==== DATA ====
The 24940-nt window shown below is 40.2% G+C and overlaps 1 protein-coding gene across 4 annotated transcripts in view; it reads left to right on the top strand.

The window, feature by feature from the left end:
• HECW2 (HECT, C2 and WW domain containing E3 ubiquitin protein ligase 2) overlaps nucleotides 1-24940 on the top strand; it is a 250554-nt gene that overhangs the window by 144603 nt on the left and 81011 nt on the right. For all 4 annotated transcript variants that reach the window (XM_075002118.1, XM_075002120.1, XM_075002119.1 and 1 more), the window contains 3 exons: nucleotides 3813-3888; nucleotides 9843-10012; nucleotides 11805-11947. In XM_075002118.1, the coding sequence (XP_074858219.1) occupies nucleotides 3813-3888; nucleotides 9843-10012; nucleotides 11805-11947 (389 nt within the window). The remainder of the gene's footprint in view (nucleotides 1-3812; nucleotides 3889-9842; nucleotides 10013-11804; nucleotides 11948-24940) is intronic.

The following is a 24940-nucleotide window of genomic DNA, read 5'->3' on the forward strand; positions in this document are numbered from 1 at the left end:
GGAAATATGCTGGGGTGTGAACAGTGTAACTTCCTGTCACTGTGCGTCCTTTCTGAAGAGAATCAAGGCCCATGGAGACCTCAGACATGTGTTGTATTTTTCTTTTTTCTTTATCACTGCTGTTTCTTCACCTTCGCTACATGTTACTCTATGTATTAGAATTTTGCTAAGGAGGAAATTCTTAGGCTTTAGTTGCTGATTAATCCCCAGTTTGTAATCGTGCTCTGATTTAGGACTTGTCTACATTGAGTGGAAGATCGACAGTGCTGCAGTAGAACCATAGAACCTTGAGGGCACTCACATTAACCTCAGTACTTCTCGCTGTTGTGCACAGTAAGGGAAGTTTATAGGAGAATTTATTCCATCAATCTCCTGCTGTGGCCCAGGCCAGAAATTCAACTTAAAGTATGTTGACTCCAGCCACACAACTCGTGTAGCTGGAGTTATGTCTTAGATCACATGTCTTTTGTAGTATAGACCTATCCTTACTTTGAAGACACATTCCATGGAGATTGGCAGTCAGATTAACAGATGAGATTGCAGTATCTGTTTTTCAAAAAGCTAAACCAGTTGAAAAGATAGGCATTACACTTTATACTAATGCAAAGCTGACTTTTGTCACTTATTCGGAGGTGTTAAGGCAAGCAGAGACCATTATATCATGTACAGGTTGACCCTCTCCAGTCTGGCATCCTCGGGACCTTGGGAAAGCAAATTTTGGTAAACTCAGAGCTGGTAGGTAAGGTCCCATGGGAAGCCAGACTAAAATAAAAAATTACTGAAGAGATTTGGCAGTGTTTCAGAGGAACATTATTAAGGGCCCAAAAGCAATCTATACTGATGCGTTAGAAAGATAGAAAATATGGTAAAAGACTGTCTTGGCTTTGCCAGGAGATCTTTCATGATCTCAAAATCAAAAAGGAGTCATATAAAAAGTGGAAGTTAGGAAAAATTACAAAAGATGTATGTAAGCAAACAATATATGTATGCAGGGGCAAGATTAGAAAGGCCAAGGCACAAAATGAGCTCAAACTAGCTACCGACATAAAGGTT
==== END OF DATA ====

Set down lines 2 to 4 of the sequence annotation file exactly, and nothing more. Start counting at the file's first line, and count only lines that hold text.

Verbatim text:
The window, feature by feature from the left end:
• HECW2 (HECT, C2 and WW domain containing E3 ubiquitin protein ligase 2) overlaps nucleotides 1-24940 on the top strand; it is a 250554-nt gene that overhangs the window by 144603 nt on the left and 81011 nt on the right. For all 4 annotated transcript variants that reach the window (XM_075002118.1, XM_075002120.1, XM_075002119.1 and 1 more), the window contains 3 exons: nucleotides 3813-3888; nucleotides 9843-10012; nucleotides 11805-11947. In XM_075002118.1, the coding sequence (XP_074858219.1) occupies nucleotides 3813-3888; nucleotides 9843-10012; nucleotides 11805-11947 (389 nt within the window). The remainder of the gene's footprint in view (nucleotides 1-3812; nucleotides 3889-9842; nucleotides 10013-11804; nucleotides 11948-24940) is intronic.

The following is a 24940-nucleotide window of genomic DNA, read 5'->3' on the forward strand; positions in this document are numbered from 1 at the left end: